What: 6K (~3.73 miles) road race
Who: Just me, with moral support from Drew and my dad
Benefited: Worcester Firefighters Scholarship Fund, Community Harvest Project, Genesis Club, and NEADS
-Mile 1: 11:48
-Mile 2: 10:26
-Mile 3: 14:07
-Mile 3.8: 13:11
Photos: (there’s a ton… brace yourselves)
This next series of photos, courtesy of RaceWire, shows just how freaking happy I was to be crossing the finish line. No intense beast-stares or awkward poses here – just pure giddiness!
Recap: This was the race I had been looking forward to for nearly a year, one of the two most important races for me this year (the other is a 10K in August; more on that at a later time), and I was so, so happy that my ankle had healed in time for me to run it. This is the race dedicated to the memory of the Worcester 6 – 6 firefighters who gave their lives protecting their city during the Cold Storage Fire of December 3, 1999 – and it’s a 6K in honor of those 6 men. The WFD6K website gives a brief history of the race here.
After my first hot race experience of the year the day before, I was super prepared for this one. So I thought. I was wearing my fancy new tank top with “Omni Freeze Zero” technology (it has little dots inside that claim to react to your sweat and cool you down… I got it for almost 80% off retail, score!), and I had a giant water bottle full of Nuun and ice that I was prepared to lug around with me so that I hopefully wouldn’t faint. I had been hydrating like crazy the day before (after my other race), and I was decked out with my hat, sunglasses, and all kinds of sunblock. I was ready.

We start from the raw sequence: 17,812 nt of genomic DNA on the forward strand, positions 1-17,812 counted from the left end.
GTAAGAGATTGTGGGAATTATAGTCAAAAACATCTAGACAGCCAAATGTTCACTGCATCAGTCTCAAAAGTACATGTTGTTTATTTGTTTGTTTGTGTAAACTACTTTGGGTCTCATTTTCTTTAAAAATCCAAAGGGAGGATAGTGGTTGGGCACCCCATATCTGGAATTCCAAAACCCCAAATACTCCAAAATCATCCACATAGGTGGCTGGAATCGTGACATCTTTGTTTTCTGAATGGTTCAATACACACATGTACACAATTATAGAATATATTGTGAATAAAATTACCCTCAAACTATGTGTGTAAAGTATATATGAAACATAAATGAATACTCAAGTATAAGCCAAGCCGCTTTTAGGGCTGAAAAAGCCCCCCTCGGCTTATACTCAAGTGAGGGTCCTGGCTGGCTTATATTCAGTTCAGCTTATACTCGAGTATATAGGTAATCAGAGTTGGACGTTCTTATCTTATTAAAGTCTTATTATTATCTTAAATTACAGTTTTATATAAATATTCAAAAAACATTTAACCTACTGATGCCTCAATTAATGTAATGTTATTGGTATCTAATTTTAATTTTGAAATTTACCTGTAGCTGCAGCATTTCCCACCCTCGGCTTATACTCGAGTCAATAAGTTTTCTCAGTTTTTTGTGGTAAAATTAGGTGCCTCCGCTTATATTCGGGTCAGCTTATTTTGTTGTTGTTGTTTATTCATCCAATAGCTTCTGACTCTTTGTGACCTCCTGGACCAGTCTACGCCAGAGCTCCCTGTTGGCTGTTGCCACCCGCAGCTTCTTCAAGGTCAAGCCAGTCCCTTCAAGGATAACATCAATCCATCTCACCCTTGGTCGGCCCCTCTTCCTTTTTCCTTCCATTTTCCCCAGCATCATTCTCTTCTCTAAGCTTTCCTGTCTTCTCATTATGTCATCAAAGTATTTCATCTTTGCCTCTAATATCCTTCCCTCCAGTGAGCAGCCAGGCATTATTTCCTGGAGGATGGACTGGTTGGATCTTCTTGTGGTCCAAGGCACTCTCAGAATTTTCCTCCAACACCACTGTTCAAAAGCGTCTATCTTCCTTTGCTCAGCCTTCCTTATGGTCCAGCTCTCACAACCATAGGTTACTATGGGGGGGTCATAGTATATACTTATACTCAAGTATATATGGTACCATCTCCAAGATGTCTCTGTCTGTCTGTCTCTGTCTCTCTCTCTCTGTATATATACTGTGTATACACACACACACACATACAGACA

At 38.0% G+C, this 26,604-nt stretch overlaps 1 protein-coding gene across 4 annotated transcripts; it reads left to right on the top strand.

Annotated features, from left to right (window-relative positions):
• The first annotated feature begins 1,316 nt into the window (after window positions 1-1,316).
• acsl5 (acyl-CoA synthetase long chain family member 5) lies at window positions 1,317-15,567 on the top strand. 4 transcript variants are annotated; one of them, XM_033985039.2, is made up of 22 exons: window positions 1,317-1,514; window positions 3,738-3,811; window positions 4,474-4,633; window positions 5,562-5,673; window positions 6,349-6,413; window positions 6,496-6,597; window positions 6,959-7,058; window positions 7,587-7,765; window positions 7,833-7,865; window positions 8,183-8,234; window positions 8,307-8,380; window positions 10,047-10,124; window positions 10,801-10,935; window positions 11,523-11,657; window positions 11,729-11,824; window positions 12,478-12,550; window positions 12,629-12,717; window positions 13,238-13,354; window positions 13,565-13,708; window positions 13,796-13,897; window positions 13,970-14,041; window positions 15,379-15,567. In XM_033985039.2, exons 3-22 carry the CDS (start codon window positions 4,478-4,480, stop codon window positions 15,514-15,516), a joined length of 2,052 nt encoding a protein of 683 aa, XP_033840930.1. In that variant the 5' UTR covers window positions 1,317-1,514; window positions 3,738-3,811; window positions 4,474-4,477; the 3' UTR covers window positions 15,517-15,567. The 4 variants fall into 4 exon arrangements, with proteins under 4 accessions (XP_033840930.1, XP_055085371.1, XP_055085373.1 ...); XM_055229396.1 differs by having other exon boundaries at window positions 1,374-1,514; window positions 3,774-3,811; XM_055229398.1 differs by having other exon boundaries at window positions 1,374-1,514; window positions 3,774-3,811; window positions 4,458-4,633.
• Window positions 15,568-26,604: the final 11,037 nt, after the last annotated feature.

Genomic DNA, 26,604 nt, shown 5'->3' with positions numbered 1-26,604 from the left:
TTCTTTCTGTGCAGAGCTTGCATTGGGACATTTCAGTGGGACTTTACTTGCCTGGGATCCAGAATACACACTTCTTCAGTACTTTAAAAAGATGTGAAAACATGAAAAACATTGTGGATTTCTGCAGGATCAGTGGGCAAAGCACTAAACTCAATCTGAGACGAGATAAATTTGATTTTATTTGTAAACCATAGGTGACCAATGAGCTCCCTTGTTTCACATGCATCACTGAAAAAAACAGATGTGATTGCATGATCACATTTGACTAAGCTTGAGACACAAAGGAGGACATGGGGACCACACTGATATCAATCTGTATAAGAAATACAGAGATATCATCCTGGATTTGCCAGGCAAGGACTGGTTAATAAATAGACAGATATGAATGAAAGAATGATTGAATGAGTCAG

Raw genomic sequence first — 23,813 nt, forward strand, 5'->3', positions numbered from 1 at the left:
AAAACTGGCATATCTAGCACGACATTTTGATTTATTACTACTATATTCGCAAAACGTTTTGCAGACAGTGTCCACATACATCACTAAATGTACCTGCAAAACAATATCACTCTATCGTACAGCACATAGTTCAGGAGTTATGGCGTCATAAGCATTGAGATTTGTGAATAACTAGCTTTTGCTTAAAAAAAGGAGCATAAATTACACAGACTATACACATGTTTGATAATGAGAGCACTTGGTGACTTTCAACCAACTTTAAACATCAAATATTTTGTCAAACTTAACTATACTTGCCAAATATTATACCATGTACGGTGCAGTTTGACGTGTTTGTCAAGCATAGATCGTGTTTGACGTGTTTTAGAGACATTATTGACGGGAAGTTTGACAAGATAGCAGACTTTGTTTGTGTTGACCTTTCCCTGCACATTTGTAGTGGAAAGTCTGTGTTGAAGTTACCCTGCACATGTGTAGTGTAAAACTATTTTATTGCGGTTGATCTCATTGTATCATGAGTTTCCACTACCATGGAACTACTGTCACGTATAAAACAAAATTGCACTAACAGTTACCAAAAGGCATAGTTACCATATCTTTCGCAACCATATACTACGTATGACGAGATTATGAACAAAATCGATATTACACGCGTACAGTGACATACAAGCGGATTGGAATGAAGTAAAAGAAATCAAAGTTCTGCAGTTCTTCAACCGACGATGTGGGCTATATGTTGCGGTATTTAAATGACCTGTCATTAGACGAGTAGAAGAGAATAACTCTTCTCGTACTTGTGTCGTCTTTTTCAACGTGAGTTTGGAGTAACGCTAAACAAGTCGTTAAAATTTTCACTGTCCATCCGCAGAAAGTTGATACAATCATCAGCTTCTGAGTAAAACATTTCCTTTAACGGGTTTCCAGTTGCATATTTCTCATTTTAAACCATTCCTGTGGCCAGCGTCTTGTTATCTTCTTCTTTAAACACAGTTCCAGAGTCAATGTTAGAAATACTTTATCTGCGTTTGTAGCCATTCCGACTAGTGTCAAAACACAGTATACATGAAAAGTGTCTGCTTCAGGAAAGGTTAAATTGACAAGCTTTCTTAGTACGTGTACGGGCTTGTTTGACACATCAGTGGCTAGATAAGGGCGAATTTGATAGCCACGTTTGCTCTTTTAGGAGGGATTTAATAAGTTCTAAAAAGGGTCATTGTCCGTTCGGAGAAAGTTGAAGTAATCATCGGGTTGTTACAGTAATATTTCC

The one thing I neglected to do was warm up before the race started. I was running a tad late (late enough that they had run out of my size shirt, even though I had registered way in advance for a small) and decided to stand around in the shade and chat with my dad rather than warm up and stretch. As such, my right calf seized up for the entire first mile, making it a very unpleasant experience. I was struggling to keep running after less than a half-mile, urging myself to just make it to the mile marker, since I knew from past experience that calf-cramp due to shoddy warm-up usually clears up for me after a mile.
I didn’t make it to the mile marker and had to stop to walk for a while. I wasn’t the only one! I don’t think I’ve ever taken part in a race in which so many people had to walk because of the heat. Even the super hot races I ran last July! Luckily the course took us past two fire stations that featured God-sent firefighters and their hoses, spraying runners as they passed. It made such a difference, not just for me, but for pretty much everyone else on the course around me. Everyone was so grateful.